+ set and tested.
+
+4. SMIMECapabilities Attribute
+
+ An S/MIME client SHOULD announce the set of cryptographic functions
+ it supports by using the S/MIME capabilities attribute. This
+ attribute provides a partial list of OIDs of cryptographic functions
+ and MUST be signed by the client. The functions' OIDs SHOULD be
+ logically separated in functional categories and MUST be ordered
+ with respect to their preference.
+
+ RFC 2633 [RFC2633], Section 2.5.2 defines the SMIMECapabilities
+ signed attribute (defined as a SEQUENCE of SMIMECapability
+ SEQUENCEs) to be used to specify a partial list of algorithms that
+ the software announcing the SMIMECapabilities can support.
+
+ If an S/MIME client is required to support symmetric encryption with
+ Camellia, the capabilities attribute MUST contain the Camellia OID
+ specified above in the category of symmetric algorithms. The
+ parameter associated with this OID MUST be CamelliaSMimeCapability.
+
+ CamelliaSMimeCapabilty ::= NULL
+
+ The SMIMECapability SEQUENCE representing Camellia MUST be
+ DERencoded as the following hexadecimal strings:
+
+ Key Size Capability
+ 128 30 0d 06 0b 2a 83 08 8c 9a 4b 3d 01 01 01 02
+ 196 30 0d 06 0b 2a 83 08 8c 9a 4b 3d 01 01 01 03
+ 256 30 0d 06 0b 2a 83 08 8c 9a 4b 3d 01 01 01 04
+
+ When a sending agent creates an encrypted message, it has to decide
+ which type of encryption algorithm to use. In general the decision
+ process involves information obtained from the capabilities lists
+ included in messages received from the recipient, as well as other
+ information such as private agreements, user preferences, legal
+ restrictions, and so on. If users require Camellia for symmetric
+ encryption, it MUST be supported by the S/MIME clients on both the
+ sending and receiving side, and it MUST be set in the user
+ preferences.
+
+5. Security Considerations
This document specifies the use of Camellia for encrypting the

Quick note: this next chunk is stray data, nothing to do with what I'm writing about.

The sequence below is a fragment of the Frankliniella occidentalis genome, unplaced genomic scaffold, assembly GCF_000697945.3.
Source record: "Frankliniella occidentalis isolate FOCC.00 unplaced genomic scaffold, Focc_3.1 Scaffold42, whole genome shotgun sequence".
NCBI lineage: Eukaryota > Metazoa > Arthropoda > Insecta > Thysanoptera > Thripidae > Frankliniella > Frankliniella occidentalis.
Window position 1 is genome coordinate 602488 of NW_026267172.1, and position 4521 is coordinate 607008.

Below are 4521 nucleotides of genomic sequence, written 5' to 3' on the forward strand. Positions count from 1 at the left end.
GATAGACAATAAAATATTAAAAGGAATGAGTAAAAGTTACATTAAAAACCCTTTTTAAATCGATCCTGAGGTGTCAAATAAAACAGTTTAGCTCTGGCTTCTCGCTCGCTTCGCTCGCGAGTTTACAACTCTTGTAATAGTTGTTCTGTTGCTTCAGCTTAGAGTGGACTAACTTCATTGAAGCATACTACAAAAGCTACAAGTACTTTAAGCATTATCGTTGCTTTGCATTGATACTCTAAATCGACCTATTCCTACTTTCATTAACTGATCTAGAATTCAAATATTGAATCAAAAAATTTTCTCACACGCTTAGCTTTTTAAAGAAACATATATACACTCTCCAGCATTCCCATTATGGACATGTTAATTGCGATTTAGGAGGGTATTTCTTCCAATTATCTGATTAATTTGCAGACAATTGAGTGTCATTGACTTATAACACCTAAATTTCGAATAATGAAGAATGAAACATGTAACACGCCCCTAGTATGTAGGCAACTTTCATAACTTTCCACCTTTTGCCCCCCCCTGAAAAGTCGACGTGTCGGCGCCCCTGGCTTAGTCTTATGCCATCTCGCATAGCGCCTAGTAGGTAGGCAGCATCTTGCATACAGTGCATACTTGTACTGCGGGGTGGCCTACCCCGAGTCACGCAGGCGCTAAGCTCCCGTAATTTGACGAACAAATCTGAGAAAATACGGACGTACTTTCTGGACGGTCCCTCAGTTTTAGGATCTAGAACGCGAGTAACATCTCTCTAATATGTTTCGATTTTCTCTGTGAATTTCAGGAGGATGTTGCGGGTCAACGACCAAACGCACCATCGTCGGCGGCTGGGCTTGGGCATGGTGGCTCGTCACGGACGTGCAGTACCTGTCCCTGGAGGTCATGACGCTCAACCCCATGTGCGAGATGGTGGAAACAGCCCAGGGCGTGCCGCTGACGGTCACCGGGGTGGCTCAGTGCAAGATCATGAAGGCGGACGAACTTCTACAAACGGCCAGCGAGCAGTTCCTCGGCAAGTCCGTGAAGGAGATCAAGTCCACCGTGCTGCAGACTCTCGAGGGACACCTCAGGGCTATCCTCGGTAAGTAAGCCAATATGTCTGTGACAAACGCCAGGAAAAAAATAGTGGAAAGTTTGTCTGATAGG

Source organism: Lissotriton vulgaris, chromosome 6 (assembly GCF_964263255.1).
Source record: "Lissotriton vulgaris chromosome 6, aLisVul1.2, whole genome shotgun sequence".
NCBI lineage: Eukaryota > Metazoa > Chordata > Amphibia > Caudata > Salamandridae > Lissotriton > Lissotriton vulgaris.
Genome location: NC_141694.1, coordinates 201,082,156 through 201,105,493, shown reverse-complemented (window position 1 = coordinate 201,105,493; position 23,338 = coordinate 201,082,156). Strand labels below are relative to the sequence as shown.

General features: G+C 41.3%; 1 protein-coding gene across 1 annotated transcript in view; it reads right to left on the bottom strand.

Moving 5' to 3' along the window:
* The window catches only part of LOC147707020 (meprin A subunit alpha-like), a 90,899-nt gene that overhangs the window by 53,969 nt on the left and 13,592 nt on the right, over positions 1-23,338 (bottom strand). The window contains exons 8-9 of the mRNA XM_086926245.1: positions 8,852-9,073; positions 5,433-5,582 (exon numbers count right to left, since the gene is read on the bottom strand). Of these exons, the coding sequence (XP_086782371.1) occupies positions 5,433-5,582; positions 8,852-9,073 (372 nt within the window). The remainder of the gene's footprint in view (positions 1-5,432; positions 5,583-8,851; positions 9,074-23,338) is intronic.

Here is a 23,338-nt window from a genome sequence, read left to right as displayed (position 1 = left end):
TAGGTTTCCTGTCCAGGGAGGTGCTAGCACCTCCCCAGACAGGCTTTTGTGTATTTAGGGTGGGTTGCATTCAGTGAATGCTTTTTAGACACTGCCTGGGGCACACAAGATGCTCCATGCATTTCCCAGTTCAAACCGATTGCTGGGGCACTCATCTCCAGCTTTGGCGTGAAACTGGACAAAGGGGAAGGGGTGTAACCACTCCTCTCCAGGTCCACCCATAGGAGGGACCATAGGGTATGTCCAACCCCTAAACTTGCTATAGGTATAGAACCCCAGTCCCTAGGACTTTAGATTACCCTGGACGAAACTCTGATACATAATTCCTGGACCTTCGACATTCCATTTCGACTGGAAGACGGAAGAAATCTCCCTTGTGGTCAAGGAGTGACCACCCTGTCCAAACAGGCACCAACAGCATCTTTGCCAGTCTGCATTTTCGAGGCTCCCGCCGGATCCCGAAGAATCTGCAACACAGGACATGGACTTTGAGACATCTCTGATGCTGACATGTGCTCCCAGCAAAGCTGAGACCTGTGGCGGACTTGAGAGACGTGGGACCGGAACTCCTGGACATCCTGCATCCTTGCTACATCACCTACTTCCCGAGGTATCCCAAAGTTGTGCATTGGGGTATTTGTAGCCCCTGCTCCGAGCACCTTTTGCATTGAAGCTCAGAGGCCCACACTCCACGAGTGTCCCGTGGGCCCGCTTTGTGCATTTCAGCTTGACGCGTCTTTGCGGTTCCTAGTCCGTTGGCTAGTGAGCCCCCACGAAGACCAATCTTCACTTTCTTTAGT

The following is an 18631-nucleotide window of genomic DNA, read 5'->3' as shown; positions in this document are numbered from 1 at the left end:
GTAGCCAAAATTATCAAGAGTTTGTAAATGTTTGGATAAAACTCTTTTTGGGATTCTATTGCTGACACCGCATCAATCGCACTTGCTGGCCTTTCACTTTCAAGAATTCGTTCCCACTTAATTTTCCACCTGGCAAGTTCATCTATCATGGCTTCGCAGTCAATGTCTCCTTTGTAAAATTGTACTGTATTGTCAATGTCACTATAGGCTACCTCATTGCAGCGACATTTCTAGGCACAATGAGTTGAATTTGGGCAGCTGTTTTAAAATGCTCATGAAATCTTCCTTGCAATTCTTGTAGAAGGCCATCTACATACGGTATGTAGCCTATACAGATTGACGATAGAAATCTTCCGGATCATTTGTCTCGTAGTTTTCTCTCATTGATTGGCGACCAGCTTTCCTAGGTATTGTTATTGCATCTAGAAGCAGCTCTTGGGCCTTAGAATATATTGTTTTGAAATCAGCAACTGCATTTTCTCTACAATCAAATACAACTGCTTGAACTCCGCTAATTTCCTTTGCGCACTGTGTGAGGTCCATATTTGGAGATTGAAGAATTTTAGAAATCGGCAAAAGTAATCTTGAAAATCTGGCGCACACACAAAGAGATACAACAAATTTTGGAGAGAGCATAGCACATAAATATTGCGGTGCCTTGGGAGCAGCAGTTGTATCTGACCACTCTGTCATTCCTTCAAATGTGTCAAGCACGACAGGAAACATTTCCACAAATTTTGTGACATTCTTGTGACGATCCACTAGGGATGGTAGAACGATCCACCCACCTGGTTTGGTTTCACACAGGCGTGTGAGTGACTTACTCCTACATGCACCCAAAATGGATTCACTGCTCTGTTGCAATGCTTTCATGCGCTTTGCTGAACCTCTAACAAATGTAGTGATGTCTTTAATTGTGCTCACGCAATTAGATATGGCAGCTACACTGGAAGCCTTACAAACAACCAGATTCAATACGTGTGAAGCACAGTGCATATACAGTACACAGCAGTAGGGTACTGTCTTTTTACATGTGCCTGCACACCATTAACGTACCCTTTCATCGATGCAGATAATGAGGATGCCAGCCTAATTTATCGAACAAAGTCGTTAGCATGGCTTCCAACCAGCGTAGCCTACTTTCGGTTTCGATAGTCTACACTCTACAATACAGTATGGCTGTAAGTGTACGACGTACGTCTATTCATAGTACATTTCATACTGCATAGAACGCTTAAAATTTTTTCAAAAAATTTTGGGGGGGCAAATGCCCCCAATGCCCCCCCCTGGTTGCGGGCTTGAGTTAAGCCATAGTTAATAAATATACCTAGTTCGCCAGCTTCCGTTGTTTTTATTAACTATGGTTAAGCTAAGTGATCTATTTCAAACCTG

content of a CMS message and for encrypting the symmetric key used
 to encrypt the content of a CMS message. Since Camellia supports
 the key length of 128, 192 and 256 bits, it provides enough security
 against exhaustive key attacks. Against other attacks Camellia is
 believed to be secure, and it has withstood extensive cryptanalytic
 efforts in several open, worldwide cryptographic evaluation
 projects.
+ to encrypt the content of a CMS message, and the other mechanisms
+ are the same as the existing ones. Therefore, the security
+ considerations described in the CMS specifications [CMS][CMSALG] and
+ the AES key wrap algorithm [AESWRAP][RFC3394] can be applied to
+ this document. As described in Section 3.4, the key wrap algorithm
+ includes a strong integrity check on the key data. If unwrapping
+ produces the expected check value in A[0], then the chance that the
+ key data is corrupt is 2^64. If unwrapping produces an unexpected
+ value, then the algorithm implementation MUST return an error, and
+ it MUST NOT return any key data [AESWRAP][RFC3394]. In this case,
+ the error message should not include detailed information about the
+ error, since attackers can exploit information in the error message
+ to recover the key data.
 For other security considerations, please refer to the security
 considerations of the CMS specifications [CMS][CMSALG] and the AES
 key wrap algorithm [AESWRAP][RFC3394].
+ Implementations must protect the KEK from disclosure. Compromise of
+ the KEK may result in the disclosure of all key data protected with
+ that KEK [RFC3394].
5. Intellectual Property Statement
+ No security problem has been found on Camellia [CRYPTREC][NESSIE].
 Mitsubishi Electric Corporation (Mitsubishi Electric) and Nippon
 Telegraph and Telephone Corporation (NTT) have pending applications
 or filed patents which are essential to Camellia. License policy
 for these essential patents will be available on the IETF page of
 Intellectual Property Rights Notices.
+6. Intellectual Property Statement
+